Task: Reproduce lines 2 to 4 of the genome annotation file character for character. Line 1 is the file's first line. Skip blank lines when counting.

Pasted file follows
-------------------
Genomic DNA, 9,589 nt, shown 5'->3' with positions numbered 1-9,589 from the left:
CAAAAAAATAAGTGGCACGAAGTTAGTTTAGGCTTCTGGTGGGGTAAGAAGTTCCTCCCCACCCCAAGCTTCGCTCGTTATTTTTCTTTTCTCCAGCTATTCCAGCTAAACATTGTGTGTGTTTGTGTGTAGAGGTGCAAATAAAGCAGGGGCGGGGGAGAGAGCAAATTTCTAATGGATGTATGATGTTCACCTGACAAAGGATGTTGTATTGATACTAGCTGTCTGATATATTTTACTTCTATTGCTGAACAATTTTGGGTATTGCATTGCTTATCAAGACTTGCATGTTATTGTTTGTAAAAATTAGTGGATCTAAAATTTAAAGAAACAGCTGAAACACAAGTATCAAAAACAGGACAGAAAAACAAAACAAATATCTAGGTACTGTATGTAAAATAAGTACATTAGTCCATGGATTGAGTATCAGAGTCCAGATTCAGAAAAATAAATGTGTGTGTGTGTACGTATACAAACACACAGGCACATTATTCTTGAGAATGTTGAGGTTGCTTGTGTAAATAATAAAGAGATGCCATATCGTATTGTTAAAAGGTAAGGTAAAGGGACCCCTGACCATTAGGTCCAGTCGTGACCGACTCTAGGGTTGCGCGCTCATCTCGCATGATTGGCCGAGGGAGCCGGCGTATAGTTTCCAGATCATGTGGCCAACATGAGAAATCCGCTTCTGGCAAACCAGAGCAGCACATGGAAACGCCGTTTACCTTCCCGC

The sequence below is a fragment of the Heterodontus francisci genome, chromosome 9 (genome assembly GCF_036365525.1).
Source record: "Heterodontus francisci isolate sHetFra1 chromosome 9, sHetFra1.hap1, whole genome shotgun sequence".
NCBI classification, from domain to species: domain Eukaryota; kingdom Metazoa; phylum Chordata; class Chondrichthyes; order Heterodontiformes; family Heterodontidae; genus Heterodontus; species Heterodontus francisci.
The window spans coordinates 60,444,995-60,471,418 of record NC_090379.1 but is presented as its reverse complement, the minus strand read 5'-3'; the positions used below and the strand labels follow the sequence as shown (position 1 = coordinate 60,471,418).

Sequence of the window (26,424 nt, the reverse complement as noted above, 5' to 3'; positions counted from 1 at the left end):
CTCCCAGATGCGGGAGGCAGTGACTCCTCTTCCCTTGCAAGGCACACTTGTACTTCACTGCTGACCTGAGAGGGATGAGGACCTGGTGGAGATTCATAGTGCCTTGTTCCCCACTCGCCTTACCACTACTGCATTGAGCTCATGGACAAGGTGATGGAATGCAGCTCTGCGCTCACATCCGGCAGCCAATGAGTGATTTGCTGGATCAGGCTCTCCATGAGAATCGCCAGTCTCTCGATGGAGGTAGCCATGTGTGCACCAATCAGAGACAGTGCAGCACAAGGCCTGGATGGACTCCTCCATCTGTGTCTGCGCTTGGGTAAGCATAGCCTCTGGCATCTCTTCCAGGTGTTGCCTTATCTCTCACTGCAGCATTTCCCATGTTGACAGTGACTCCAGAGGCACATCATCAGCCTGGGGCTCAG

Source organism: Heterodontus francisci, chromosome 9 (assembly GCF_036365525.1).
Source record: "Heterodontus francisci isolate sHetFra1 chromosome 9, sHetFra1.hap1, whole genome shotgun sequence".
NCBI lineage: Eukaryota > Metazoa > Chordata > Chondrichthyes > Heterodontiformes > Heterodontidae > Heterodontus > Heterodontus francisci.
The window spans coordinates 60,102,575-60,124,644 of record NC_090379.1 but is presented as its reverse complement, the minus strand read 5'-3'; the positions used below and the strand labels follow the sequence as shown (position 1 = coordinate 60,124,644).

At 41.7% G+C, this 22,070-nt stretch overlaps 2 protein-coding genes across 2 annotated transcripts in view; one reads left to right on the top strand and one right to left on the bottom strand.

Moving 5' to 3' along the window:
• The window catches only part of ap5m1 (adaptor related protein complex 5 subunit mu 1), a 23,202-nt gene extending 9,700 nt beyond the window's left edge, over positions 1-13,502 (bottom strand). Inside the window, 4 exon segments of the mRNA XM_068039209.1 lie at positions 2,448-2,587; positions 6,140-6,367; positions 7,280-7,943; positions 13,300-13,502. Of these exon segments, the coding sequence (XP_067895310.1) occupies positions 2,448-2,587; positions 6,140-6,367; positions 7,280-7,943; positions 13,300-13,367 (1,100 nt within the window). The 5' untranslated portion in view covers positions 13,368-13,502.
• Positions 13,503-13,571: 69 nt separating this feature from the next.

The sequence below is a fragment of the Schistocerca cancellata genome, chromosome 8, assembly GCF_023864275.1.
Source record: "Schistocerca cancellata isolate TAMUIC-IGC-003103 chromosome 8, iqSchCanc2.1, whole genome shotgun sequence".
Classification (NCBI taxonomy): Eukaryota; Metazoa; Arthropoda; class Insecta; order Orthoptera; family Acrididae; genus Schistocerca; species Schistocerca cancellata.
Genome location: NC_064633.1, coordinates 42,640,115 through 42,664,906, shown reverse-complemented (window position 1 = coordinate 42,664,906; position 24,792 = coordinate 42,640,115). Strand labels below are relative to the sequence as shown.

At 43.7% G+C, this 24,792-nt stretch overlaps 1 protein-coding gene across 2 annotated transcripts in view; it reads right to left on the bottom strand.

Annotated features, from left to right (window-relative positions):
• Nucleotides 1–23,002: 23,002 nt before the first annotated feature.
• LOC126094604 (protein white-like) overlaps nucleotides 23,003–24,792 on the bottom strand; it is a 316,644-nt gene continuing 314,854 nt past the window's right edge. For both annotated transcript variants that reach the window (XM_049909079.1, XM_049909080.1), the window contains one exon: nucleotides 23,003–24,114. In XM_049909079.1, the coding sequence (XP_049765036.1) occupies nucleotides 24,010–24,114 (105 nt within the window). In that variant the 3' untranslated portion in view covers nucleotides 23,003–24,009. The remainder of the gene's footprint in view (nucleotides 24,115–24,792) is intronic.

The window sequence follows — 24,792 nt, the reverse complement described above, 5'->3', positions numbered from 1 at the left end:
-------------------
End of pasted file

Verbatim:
CAAAAAAATAAGTGGCACGAAGTTAGTTTAGGCTTCTGGTGGGGTAAGAAGTTCCTCCCCACCCCAAGCTTCGCTCGTTATTTTTCTTTTCTCCAGCTATTCCAGCTAAACATTGTGTGTGTTTGTGTGTAGAGGTGCAAATAAAGCAGGGGCGGGGGAGAGAGCAAATTTCTAATGGATGTATGATGTTCACCTGACAAAGGATGTTGTATTGATACTAGCTGTCTGATATATTTTACTTCTATTGCTGAACAATTTTGGGTATTGCATTGCTTATCAAGACTTGCATGTTATTGTTTGTAAAAATTAGTGGATCTAAAATTTAAAGAAACAGCTGAAACACAAGTATCAAAAACAGGACAGAAAAACAAAACAAATATCTAGGTACTGTATGTAAAATAAGTACATTAGTCCATGGATTGAGTATCAGAGTCCAGATTCAGAAAAATAAATGTGTGTGTGTGTACGTATACAAACACACAGGCACATTATTCTTGAGAATGTTGAGGTTGCTTGTGTAAATAATAAAGAGATGCCATATCGTATTGTTAAAAGGTAAGGTAAAGGGACCCCTGACCATTAGGTCCAGTCGTGACCGACTCTAGGGTTGCGCGCTCATCTCGCATGATTGGCCGAGGGAGCCGGCGTATAGTTTCCAGATCATGTGGCCAACATGAGAAATCCGCTTCTGGCAAACCAGAGCAGCACATGGAAACGCCGTTTACCTTCCCGC

The sequence below is a fragment of the Heterodontus francisci genome, chromosome 9 (genome assembly GCF_036365525.1).
Source record: "Heterodontus francisci isolate sHetFra1 chromosome 9, sHetFra1.hap1, whole genome shotgun sequence".